The spirit of seventies drive-in is all over Larry (Astronauts in Trouble, Planet of the Capes) Young's newest comics mini-series, Black Diamond (AiT/Planet Lar), which recently wrapped up its seven issue run. A cross-country "road movie" set in a not-too-distant dystopian future, Diamond posits an America where the haves and have-nots are distinctly divided by roadway elevation.
On the ground, as the series' "On Ramp" prologue delineates, are cozy middle-class suburbs populated by bike-riding paperboys and dog-walking li'l old ladies. Overhead, is the Black Diamond superhighway, a frontier-styled badland full of grimy proles, biker road warriors and shapely truckstop waitresses. The only time the two worlds typically meet is when some souped-up rebuilt vehice smashes through the guard rails and lands on some unfortunate citizen down below.
With Issue One ("Shake Hands with Danger"), though, we learn that the two cultures have been colliding with ever greater force. The military, fed up with seeing all that gas being wasted on low-lifes, has taken to venturing onto the highway and tossing Black Diamonders over the side. In retaliation, a band of college students kidnap the daughter of the highway's original designer, in a seemingly ill-defined attempt at using her to force the Army into abandoning its violent clean-up. When the kidnap victim's policeman brother gets wind of this half-assed scheme, he loans his brother-in-law a beefed-up 1973 Mercury Cougar to drive across country and bring her back home. To get there fast, our would-be rescuer, orthodontist Don McLaughlin, has to take the Black Diamond from the San Francisco 'burbs to Baltimore.
Doctor Don's trip across this lawless land brings him into contact with a runaway waitress named Cammie, her thuggish boss and a crew of thrill-seeking, yet chivalrous bikers. These chance connections spur a chase along the highway which reaches its pinnacle in Issue Four ("American Look") with a far-fetched slam-bang involving a speeding train. As the gas-guzzlin' action flashes across the pages, petro capitalist Dixie Johnson, feeling the push of the U.S. military to sell his gas supplies solely to the Army, ruminates on the American Dream in an age of dwindling resources. Elsewhere (in Issue Two's "One More for the Road"), we eavesdrop on the collegiate kidnappers as they match unequal verbal wits with Don's wife Kate – who, of course, proves to be just as shapely as a truckstop waitress.
Throughout the series, Young's chatty characters indulge in periodic discussions about the nature of story (first time is in the prologue, where two mysterious Black Diamond figures discuss the two basic plots) and vocabulary, making it clear that this tribute to Deathrace 2000 cinema has a Tarantino filter to it. (There's even a "Stuck in the Middle with You" quote, Reservoir Dogs fans.) Not too surprising for a writer as dialog savvy as Young, though the richness of these sections proves to be a bit of a red herring when it comes to the mini-series' conclusion.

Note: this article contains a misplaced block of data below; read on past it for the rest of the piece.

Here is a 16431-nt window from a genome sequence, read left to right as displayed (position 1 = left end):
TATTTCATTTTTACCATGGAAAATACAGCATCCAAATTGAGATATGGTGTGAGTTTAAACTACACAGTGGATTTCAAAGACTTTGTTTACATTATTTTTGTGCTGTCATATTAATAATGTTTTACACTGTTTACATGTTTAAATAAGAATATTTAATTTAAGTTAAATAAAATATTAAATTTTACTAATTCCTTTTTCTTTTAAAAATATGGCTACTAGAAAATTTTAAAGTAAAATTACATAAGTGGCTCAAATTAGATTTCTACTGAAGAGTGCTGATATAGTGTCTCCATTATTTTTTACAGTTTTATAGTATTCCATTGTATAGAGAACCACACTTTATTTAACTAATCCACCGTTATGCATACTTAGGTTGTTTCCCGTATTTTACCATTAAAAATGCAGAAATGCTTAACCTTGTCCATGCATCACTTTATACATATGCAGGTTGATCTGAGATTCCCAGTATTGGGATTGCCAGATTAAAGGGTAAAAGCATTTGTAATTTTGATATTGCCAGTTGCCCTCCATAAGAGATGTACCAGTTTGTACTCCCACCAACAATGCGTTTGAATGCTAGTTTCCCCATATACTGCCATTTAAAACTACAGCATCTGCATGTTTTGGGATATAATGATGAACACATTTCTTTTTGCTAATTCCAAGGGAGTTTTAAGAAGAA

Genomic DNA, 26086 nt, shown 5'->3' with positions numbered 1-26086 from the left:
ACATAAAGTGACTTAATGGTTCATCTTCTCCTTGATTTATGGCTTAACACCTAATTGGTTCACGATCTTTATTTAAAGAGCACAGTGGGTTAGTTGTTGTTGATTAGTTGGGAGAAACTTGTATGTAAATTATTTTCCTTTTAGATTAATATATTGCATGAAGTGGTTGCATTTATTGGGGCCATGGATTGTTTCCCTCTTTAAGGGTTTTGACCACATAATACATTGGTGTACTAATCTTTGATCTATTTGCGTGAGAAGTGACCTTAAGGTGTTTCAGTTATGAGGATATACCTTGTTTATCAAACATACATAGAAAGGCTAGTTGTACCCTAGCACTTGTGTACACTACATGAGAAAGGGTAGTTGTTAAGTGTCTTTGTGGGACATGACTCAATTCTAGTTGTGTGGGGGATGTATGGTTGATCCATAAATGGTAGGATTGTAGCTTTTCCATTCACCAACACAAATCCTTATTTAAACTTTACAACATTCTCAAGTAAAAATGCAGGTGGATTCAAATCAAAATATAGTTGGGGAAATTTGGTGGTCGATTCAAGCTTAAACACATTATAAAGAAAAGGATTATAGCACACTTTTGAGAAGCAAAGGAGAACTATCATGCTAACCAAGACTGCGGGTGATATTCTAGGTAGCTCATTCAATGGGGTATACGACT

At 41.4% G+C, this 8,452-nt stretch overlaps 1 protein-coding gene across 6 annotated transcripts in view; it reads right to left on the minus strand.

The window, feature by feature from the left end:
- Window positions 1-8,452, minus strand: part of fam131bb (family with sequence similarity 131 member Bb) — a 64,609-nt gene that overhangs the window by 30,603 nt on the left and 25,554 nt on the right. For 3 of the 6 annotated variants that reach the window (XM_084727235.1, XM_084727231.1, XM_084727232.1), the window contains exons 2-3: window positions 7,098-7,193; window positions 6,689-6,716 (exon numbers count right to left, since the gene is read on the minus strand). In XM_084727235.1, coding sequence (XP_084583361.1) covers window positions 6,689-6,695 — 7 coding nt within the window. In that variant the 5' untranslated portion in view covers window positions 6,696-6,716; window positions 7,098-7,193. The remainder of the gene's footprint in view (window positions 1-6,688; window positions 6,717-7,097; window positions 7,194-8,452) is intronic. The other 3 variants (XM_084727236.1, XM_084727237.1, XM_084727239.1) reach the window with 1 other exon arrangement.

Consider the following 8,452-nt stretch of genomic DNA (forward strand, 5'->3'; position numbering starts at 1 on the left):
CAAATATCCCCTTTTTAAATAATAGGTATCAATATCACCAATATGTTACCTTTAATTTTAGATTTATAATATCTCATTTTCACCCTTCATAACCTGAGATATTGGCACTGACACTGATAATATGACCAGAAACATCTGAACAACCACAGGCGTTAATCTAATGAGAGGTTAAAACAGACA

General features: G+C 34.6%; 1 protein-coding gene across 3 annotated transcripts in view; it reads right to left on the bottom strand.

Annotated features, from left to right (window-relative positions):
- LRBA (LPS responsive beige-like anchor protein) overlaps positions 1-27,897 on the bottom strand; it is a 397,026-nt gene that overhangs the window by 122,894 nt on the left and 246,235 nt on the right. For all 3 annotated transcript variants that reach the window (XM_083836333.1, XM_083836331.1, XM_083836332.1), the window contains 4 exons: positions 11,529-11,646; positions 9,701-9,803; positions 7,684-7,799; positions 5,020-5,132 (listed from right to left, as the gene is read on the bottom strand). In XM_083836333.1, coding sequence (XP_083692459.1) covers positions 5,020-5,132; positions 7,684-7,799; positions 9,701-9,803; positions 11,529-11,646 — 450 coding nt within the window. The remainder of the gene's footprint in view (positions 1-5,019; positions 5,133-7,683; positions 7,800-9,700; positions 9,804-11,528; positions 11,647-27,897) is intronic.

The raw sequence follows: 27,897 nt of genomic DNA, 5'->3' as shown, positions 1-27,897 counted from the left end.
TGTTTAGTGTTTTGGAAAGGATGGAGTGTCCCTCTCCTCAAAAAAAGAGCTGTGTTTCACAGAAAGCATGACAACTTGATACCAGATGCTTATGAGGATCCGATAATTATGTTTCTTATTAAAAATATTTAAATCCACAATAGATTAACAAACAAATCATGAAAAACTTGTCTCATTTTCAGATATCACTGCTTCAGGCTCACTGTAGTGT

Where, in fact, Black Diamond will likely fall down for a lot of readers is in its finale: after introducing a great secondary cast of chatty self-justifiers (including the Army mind behind the Army's "clean-up with extreme prejudice," General Jake Cooper), Young backs away to leave his story's big showdown off-panel. In the 70's, the primary reason to not show a full-tilt battle scene was a budgetary one, of course, though here the storytelling choice is more thematically based. This is Don and Kate's story, the writer asserts; everything else is extraneous. Still, Young does such a bang-up job with his supporting characters – right down to his Rosencrantz & Guildenstern figures – that you can't help wishing that he'd shown you how they all wind up.
I like the pun on which he ends his story, though: a real English major's jape.
Jon Proctor's art ("Presented in Comicscope," each cover trumpets) contains a good amount of grunge and ill-lit moodiness, though occasionally his predilection for including more than one shot of the same character in a panel can get distracting. In its way, though, this technique can almost be seen as the comics equivalent to the flashy camera trickery that came out of split screen technology in the late sixties. Black Diamond's color background is heavily composed of oranges, yellows and greens – suitable to the story’s smog-bound setting – though when Don and Kate are finally reunited, the panels shifts to a shimmering lavender. A neat visual touch.
Added to the end of all but the "On Ramp" prologue ish are short back-up anecdotes about life on the Black Diamond. Written and illustrated by a variety of unfamiliar names, these shorts range from slice-of-life vignettes to more broadly comic caricatures. If the latter pieces jar against Young & Proctor's storytelling, the less cartoonish pieces are effective: Ken Lowery & Marlene Troncoso's pavement evangelist piece and Rob Lavender & Josh Boulet's evocation of roadbilly life as seen through the eyes of a young boy. Though not essential to the main storyline, they do add to the texture of Black Diamond's futureworld. Hope they're all kept in the inevitable trade…